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The Scofflaw

From Vintage Spirits and Forgotten Cocktails

1.5 oz Rye
1 oz Dry Vermouth
0.75 oz Lemon Juice
0.75 oz Grenadine

Add all ingredients to a mixing glass.
Shake with large ice and strain into a coupe.
Garnish with lemon twist.

* * *

If ever there was a good time to get a drink, it was during Prohibition.  Five years into the Volstead Act, there were anywhere from 30,000 to 100,000 speakeasies in New York City alone.  Those who could, however, headed to the land of free flowing quality booze — Europe.  Among the places to be and be seen in Europe was Harry’s New York Bar in Paris.

Of course, with all the rampant disregard for the 18th Amendment flying about, a new term was needed to refer to those who were flagrantly in violation of the law.  What to do?  If you’re an American multimillionaire, you throw a contest — which is exactly what Delcevare King, prominent member of the Anti-Saloon League, did.  The prize was $200 for the best term describing “the idea of lawless drinker, menace, scoffer, bad citizen, or whatnot, with the biting power of ‘scab’ or ‘slacker.”  On January 16, 1924, the Boston Herald announced the winners — Pastor Henry Irving Dale and Kate L. Butler, who had both submitted the term independently of one another.  They split the prize.

According to Ted Haigh, it wasn’t even two weeks later that the Scofflaw cocktail you see above was invented at Harry’s Bar.  No doubt the contest was something of a media success, and what better way to declare yourself a scofflaw than to sidle up to Harry’s bar and be seen drinking one.  It didn’t hurt that it tasted great.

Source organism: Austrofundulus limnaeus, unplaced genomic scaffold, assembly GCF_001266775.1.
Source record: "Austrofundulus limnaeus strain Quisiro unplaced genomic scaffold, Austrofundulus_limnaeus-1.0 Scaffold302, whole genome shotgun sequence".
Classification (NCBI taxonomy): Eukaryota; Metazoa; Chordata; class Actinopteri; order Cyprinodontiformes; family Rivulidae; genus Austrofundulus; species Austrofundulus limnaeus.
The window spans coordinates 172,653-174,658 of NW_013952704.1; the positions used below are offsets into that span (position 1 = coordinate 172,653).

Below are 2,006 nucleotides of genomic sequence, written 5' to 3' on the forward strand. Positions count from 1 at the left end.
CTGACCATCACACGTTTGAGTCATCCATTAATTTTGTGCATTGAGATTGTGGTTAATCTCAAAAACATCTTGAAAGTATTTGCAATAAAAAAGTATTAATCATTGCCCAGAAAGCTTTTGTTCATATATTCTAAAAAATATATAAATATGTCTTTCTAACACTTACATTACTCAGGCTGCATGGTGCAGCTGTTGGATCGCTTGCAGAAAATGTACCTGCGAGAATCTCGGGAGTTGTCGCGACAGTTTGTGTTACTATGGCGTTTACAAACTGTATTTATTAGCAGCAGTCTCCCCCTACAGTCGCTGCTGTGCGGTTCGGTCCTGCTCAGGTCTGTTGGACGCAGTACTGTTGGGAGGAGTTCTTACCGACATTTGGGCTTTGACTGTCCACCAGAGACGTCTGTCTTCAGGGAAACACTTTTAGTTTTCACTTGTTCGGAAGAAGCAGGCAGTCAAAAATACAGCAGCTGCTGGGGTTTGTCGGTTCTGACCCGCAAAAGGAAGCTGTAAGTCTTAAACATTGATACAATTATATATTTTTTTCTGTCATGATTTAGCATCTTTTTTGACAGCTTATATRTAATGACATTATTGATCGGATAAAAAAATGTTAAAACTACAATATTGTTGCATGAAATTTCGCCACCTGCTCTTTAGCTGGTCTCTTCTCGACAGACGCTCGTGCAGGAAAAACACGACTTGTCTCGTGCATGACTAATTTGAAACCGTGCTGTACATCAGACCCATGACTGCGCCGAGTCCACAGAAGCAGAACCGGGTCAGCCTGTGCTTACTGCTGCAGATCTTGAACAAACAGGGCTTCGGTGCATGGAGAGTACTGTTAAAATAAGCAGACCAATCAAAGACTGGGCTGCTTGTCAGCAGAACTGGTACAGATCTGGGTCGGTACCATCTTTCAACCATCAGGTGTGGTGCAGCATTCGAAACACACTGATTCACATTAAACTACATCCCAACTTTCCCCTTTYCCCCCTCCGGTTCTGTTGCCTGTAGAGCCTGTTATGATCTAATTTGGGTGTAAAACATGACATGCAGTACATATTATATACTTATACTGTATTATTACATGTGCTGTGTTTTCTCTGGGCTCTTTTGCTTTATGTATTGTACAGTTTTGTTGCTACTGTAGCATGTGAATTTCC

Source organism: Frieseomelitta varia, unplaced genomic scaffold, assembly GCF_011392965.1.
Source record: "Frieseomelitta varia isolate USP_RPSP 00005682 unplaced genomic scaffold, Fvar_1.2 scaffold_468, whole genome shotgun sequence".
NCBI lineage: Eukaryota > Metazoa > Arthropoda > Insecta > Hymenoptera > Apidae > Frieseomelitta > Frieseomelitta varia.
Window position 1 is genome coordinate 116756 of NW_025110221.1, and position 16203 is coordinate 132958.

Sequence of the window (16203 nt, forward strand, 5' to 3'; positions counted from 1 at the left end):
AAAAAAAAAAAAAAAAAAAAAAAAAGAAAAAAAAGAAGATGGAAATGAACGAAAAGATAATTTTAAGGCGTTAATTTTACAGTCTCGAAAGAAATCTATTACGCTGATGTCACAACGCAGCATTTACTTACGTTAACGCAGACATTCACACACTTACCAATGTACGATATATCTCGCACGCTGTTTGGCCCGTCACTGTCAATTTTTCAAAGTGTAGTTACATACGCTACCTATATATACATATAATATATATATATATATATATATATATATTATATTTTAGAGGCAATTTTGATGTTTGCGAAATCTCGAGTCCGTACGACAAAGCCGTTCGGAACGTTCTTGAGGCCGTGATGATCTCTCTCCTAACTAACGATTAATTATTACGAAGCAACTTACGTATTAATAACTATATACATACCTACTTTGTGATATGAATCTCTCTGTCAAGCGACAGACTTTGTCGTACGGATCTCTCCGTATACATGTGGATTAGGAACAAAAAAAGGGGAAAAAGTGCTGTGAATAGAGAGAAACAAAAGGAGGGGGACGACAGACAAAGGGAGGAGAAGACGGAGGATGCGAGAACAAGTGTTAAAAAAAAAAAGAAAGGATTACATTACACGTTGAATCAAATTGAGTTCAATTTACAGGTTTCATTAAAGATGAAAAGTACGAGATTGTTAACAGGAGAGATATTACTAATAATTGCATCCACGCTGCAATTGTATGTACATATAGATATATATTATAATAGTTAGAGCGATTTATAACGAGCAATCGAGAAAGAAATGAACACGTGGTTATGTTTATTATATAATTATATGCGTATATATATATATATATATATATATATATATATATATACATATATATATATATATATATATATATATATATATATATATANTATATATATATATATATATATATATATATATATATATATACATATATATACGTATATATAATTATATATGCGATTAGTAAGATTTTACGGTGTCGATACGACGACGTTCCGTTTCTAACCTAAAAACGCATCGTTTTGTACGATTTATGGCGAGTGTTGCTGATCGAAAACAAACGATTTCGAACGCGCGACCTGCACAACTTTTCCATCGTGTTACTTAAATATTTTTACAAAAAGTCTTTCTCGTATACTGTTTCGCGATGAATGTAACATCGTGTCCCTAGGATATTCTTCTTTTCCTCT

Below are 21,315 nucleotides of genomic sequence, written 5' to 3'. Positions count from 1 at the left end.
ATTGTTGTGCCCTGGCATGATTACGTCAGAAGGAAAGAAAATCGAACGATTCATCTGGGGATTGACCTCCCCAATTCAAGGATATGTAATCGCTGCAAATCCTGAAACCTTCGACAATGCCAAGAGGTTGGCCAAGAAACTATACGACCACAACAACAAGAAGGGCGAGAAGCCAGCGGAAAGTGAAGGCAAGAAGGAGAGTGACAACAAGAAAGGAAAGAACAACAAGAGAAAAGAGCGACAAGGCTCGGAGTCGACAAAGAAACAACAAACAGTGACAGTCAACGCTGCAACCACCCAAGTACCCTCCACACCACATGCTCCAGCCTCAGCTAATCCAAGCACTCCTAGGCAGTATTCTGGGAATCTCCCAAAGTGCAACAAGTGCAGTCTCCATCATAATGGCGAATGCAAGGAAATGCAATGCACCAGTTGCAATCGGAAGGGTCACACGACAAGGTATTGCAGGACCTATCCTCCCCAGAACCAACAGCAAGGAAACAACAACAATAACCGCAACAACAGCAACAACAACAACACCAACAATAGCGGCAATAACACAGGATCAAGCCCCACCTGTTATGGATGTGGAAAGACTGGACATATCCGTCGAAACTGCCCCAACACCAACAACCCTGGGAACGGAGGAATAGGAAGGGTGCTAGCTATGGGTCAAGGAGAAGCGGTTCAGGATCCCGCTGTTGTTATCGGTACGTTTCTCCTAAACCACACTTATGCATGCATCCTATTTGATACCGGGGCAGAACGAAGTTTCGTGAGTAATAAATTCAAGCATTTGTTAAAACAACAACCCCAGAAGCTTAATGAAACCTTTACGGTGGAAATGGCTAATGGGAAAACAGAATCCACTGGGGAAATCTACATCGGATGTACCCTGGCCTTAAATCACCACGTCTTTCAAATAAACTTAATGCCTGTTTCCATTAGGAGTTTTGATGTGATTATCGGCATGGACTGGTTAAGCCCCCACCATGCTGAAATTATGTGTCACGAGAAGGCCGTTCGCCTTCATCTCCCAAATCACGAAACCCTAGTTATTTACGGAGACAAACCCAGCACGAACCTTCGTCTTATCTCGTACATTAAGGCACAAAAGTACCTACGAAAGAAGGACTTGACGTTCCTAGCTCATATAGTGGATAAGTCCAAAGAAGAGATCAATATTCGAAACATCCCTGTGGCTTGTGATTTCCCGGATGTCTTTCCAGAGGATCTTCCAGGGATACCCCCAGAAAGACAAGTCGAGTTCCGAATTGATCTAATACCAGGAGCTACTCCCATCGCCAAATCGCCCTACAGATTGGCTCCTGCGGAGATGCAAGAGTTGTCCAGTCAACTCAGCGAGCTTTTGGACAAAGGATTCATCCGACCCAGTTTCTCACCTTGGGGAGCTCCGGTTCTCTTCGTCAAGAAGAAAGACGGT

Trying one sip of the Scofflaw, Lesley declared it her new favorite.  The lovely light pumpkin color coupled with the delicate balance of burly Rye, tart lemon, and tangy-sweet grenadine really captures the change of seasons.  Essentially, the drink is a whiskey sour with some vermouth.  Why dry vermouth?  Dry vermouth is also commonly referred to as French Vermouth; it’s likely that Harry’s (in Paris, remember) wanted to add something specifically French to the drink.

I had recently recommended the Fred Collins Fiz to a reader as a way to soften up Rye.  After he tries that one, I hope he whips up a Scofflaw.  Heck, now that I think about it, there’s no need to wait.

Esoterica: Haigh tells us that some early recipes for the Scofflaw call for Canadian whiskey.  The reason for this is that America wasn’t really producing or exporting liquor during Prohibition, so turning to smuggled Canadian whiskey was the common practice (building up companies like Seagram in the process).  Unfortunately, much of the Canadian whiskey was as bad as the bathtub gin also being produced.  With the easy availability of great Rye today, it’s the way to go.  The drink really shines when made this way.

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